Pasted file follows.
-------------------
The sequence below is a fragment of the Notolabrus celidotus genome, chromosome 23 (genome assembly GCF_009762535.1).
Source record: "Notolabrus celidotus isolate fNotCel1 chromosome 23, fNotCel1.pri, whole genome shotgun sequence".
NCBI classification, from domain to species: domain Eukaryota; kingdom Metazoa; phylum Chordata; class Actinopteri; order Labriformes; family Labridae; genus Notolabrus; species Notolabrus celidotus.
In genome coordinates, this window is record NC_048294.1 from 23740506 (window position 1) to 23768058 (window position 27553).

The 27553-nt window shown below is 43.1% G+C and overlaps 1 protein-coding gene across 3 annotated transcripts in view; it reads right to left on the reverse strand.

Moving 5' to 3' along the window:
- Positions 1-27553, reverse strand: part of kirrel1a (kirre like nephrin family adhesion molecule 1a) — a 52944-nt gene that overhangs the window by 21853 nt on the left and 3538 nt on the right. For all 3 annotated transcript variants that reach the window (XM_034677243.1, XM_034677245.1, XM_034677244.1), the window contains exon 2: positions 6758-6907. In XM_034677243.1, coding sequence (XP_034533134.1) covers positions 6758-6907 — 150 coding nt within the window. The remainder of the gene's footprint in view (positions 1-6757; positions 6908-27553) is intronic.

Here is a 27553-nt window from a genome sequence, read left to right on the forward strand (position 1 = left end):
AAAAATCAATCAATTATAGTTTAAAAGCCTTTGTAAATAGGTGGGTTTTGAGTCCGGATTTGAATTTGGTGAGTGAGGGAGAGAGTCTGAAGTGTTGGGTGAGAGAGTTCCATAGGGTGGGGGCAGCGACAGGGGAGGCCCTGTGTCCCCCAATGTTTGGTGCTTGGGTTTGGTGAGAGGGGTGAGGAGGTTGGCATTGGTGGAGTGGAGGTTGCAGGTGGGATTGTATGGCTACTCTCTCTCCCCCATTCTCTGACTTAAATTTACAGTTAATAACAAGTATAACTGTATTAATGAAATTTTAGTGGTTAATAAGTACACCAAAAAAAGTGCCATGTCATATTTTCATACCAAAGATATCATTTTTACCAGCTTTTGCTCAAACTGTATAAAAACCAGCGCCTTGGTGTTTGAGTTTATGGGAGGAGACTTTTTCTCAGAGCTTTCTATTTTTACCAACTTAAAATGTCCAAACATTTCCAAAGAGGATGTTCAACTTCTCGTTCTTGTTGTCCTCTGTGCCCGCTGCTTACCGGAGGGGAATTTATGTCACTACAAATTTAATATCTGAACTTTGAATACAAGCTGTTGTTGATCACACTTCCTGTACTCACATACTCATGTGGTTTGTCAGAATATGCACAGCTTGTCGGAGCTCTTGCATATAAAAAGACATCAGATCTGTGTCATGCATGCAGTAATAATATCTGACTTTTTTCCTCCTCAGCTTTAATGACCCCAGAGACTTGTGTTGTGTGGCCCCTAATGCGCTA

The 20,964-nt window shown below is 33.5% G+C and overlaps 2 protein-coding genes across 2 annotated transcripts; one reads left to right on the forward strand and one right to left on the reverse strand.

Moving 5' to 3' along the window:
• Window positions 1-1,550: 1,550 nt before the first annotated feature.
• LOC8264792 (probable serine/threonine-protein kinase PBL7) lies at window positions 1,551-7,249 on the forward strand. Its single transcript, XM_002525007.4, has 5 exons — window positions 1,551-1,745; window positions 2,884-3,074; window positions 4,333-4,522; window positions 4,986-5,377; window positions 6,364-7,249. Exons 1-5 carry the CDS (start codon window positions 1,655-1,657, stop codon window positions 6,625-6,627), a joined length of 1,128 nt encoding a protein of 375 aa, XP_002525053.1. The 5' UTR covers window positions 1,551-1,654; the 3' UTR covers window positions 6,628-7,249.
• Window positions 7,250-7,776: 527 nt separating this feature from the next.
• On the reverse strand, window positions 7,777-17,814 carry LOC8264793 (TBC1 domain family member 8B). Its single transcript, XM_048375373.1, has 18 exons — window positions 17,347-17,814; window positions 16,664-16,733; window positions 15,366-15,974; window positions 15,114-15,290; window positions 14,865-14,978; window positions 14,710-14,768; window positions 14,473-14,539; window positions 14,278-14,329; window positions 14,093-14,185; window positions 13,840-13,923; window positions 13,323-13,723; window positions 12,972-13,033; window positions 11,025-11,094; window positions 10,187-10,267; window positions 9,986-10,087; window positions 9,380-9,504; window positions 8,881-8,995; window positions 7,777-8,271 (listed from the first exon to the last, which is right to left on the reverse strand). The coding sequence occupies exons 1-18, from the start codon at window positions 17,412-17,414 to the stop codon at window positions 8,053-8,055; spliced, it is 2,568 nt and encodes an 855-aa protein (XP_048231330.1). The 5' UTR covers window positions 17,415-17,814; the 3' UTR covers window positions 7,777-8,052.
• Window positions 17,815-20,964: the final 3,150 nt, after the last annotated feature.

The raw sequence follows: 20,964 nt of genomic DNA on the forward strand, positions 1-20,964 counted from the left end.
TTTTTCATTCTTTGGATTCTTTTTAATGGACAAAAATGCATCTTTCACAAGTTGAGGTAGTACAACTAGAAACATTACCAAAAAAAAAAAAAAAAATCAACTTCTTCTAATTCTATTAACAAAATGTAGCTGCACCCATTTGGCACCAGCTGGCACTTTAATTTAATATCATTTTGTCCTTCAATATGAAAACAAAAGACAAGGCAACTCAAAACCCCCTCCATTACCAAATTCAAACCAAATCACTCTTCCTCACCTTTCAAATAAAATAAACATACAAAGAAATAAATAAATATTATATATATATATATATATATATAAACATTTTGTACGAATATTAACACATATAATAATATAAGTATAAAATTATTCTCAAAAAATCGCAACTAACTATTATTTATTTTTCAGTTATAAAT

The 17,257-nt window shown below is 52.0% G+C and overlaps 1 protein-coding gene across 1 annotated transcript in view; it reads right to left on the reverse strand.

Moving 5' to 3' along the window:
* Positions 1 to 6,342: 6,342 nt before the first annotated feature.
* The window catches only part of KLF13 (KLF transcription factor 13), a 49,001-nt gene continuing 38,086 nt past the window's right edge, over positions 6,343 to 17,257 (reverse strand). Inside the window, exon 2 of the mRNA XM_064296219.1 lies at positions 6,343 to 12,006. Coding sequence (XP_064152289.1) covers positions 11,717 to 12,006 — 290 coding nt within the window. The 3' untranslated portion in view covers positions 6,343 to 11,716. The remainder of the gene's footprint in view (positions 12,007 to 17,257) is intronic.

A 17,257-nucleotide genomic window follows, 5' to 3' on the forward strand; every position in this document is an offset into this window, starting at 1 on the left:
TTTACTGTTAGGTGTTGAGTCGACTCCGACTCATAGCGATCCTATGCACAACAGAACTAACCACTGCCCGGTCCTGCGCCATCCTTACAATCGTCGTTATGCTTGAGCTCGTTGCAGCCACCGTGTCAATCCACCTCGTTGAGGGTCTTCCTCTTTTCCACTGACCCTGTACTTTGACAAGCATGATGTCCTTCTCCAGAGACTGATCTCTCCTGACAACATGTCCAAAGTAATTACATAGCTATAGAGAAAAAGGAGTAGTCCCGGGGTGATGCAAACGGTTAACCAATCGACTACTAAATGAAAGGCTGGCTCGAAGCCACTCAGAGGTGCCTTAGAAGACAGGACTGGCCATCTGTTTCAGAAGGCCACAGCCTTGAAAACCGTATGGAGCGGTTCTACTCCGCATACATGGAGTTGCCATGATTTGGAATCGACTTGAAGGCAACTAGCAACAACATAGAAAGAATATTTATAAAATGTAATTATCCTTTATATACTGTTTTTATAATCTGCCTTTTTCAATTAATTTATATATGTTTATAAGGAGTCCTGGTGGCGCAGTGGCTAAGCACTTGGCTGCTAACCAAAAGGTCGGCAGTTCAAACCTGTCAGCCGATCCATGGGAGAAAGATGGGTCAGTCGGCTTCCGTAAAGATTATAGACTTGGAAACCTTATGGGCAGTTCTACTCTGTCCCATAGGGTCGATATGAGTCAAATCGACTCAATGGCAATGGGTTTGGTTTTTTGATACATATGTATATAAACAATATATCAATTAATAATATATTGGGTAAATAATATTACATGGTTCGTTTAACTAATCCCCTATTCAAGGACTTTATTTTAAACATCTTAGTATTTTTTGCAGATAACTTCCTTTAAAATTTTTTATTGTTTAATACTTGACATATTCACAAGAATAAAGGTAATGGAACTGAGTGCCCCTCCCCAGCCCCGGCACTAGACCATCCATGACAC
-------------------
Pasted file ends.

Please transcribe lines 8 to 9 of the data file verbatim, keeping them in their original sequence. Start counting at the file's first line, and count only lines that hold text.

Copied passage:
Here is a 27553-nt window from a genome sequence, read left to right on the forward strand (position 1 = left end):
AAAAATCAATCAATTATAGTTTAAAAGCCTTTGTAAATAGGTGGGTTTTGAGTCCGGATTTGAATTTGGTGAGTGAGGGAGAGAGTCTGAAGTGTTGGGTGAGAGAGTTCCATAGGGTGGGGGCAGCGACAGGGGAGGCCCTGTGTCCCCCAATGTTTGGTGCTTGGGTTTGGTGAGAGGGGTGAGGAGGTTGGCATTGGTGGAGTGGAGGTTGCAGGTGGGATTGTATGGCTACTCTCTCTCCCCCATTCTCTGACTTAAATTTACAGTTAATAACAAGTATAACTGTATTAATGAAATTTTAGTGGTTAATAAGTACACCAAAAAAAGTGCCATGTCATATTTTCATACCAAAGATATCATTTTTACCAGCTTTTGCTCAAACTGTATAAAAACCAGCGCCTTGGTGTTTGAGTTTATGGGAGGAGACTTTTTCTCAGAGCTTTCTATTTTTACCAACTTAAAATGTCCAAACATTTCCAAAGAGGATGTTCAACTTCTCGTTCTTGTTGTCCTCTGTGCCCGCTGCTTACCGGAGGGGAATTTATGTCACTACAAATTTAATATCTGAACTTTGAATACAAGCTGTTGTTGATCACACTTCCTGTACTCACATACTCATGTGGTTTGTCAGAATATGCACAGCTTGTCGGAGCTCTTGCATATAAAAAGACATCAGATCTGTGTCATGCATGCAGTAATAATATCTGACTTTTTTCCTCCTCAGCTTTAATGACCCCAGAGACTTGTGTTGTGTGGCCCCTAATGCGCTA